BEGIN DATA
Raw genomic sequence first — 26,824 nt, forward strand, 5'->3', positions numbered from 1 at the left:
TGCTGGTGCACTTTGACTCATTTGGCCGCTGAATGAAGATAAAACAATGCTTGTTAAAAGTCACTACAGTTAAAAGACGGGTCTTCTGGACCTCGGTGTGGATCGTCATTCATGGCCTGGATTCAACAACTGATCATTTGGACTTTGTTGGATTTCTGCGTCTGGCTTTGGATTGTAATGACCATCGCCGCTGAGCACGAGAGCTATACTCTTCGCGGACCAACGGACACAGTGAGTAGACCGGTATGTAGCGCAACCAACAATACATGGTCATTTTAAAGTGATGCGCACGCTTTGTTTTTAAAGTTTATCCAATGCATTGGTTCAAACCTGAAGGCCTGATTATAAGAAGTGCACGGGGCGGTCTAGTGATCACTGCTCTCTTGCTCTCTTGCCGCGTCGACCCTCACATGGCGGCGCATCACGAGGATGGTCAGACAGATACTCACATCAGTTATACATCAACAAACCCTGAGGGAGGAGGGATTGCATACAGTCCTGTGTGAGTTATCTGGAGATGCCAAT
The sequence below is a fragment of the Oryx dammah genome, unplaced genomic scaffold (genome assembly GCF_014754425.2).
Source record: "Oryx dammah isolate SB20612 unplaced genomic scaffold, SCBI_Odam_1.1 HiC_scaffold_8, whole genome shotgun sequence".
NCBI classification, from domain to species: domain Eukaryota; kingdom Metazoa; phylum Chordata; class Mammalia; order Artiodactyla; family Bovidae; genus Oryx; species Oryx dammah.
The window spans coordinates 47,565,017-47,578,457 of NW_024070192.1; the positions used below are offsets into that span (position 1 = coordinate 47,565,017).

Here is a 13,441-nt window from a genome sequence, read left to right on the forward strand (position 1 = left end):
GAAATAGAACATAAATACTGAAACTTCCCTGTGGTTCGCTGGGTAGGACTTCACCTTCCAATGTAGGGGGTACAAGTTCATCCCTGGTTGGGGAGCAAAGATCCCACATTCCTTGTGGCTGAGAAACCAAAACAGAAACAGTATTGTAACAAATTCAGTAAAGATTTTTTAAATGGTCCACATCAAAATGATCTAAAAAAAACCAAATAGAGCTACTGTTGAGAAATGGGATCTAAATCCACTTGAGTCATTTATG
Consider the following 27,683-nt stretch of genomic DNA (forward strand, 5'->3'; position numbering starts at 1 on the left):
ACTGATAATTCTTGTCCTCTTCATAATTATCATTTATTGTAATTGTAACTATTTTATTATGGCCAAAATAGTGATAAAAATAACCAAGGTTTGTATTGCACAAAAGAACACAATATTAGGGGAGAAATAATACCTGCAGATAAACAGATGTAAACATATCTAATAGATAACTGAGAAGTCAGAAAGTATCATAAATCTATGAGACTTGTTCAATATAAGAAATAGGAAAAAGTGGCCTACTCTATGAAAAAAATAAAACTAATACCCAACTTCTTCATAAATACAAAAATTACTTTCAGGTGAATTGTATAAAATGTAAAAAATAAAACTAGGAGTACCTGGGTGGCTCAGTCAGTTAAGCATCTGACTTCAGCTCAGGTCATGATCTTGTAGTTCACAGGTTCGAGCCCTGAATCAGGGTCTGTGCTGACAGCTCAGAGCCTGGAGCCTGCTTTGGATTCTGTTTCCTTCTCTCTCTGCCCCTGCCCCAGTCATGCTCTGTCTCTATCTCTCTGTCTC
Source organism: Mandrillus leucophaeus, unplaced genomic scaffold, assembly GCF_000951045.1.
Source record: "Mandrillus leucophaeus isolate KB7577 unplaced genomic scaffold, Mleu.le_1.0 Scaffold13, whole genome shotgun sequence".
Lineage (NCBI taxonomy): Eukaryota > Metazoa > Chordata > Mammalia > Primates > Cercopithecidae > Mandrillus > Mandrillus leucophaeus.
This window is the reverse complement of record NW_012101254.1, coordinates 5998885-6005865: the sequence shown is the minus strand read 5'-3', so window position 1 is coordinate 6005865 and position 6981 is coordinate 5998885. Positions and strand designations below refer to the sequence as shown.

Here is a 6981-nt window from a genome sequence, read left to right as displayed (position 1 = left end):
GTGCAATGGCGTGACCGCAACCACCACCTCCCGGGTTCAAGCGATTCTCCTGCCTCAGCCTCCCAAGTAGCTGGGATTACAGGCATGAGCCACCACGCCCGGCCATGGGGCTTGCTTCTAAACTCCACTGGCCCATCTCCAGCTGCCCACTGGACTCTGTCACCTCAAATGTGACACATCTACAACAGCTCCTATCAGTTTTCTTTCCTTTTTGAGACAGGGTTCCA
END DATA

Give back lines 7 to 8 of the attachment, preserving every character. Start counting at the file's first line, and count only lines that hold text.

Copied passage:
Here is a 13,441-nt window from a genome sequence, read left to right on the forward strand (position 1 = left end):
GAAATAGAACATAAATACTGAAACTTCCCTGTGGTTCGCTGGGTAGGACTTCACCTTCCAATGTAGGGGGTACAAGTTCATCCCTGGTTGGGGAGCAAAGATCCCACATTCCTTGTGGCTGAGAAACCAAAACAGAAACAGTATTGTAACAAATTCAGTAAAGATTTTTTAAATGGTCCACATCAAAATGATCTAAAAAAAACCAAATAGAGCTACTGTTGAGAAATGGGATCTAAATCCACTTGAGTCATTTATG